Hello SOTGC community,
A recent workshop we held during our National Sales Meeting (attended by 100 people including our entire leadership team) to raise awareness about the differences between the way men and women lead has proven to be more than just another event. For some, it was transformational.
We started out making the case for diversity and citing several studies that show a direct correlation between diverse leadership teams and financial results.
Facebook’s Sheryl Sandberg’s has noted that women are more likely to attribute their success to help from others, working hard and getting “lucky”, whereas men attribute their success to their own core skills.
Other ways that women show up differently than men that include:
- Minimizing/understating their accomplishments and men exaggerate them
- Less likely to speak up in a meeting—especially when the majority of the people in the room are men. They are also more likely to position themselves at the perimeter of the room or in the back vs sitting at the front of the room
- Less likely to ask for a promotion/raise, and when they do, they ask for 30% less than men
- Applying for a job only when they meet 100% of the job criteria, whereas men applied for the job even if they met just 60% of the criteria (HP study)
- Speaking less declaratively and are more likely to ask questions
- They are often “perfectionists” and less likely to take risks
- Tending to ruminate over mistakes, whereas men shake off mistakes more easily
- Taking work criticism more personally
- Appearing to be less confident/more tentative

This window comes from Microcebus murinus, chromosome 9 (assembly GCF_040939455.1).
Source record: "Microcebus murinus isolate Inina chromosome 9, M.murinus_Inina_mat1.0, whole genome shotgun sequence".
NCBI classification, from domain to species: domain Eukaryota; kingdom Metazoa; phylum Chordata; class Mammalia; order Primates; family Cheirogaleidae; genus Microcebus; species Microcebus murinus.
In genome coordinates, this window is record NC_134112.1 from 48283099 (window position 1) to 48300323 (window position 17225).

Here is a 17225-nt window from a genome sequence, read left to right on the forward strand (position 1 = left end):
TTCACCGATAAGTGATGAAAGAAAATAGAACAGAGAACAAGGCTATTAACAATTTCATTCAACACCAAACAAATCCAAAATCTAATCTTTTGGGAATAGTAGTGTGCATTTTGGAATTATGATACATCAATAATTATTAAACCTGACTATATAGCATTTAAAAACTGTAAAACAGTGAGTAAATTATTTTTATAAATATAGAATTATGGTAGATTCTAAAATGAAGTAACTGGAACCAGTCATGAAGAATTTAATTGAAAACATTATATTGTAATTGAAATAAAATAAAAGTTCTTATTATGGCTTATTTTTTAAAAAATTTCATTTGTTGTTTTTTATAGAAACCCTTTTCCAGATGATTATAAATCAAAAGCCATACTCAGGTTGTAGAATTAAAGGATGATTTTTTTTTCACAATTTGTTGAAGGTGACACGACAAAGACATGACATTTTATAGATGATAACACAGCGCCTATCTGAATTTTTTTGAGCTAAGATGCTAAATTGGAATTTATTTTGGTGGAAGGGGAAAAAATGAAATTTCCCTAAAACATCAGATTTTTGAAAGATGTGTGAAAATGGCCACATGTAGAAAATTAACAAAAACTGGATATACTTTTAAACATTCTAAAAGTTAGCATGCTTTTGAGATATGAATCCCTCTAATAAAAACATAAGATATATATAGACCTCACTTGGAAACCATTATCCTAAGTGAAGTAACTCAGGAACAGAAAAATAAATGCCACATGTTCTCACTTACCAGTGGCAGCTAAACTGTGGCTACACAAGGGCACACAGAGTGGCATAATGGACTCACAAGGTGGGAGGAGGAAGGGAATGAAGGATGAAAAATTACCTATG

Much of this is noted in a book entitled The Confidence Gap by Katty Kay and Claire Shipman as well as in Sheryl Sandberg’s book, Lean In. Things got very interesting once participants started talking about their own experience and observations–one of the male District Managers described a female rep whom he managed as “holding back” and shared that she didn’t feel that she was “ready” for a promotion to a leadership role. The female reps helped him understand that she may be saying this because she is a perfectionist. They suggested that he provide more encouragement and reiterate and reinforce his confidence in her ability.
He later wrote me a thank you note, stating “…this experience is going to make me a better father and a better manager… I now see that my role is to empower the women on my team…” He went on to describe his 2 daughters who compete at a very high level in both golf and swimming. He has noticed that although they are both exceptional athletes, they lack confidence when competing. “…I have never understood the reason why…I constantly praise them, but it never seems to stick. When guys are good at something, we let everyone know it. I now have a better understanding why my daughters feel this way. They are focused on what they don’t know or aren’t good at, and are afraid of failure. I am now able to have more in-depth conversations with them and will encourage them to focus on their strengths and to coach them to not let their fear of failure interfere with their confidence…”
His email resonated with me. It was a powerful testimony to the impact these workshops and conversation can have in the workplace. I am proud to work for a company that is committed to developing female leaders. I believe that this type of event will impact our engagement and retention, and assist both our male and female leaders in identifying and preparing more women for leadership roles.
*Note: This is the first in our new guest blogger series that’s specifically designed to help leaders we’ve worked with share the wins, the challenges, and the lessons they’ve learned. And we are incredibly grateful to Kristy Roberts of Medtronic for taking the time to share valuable insights about women in leadership that have made a real impact on the teams at her organization.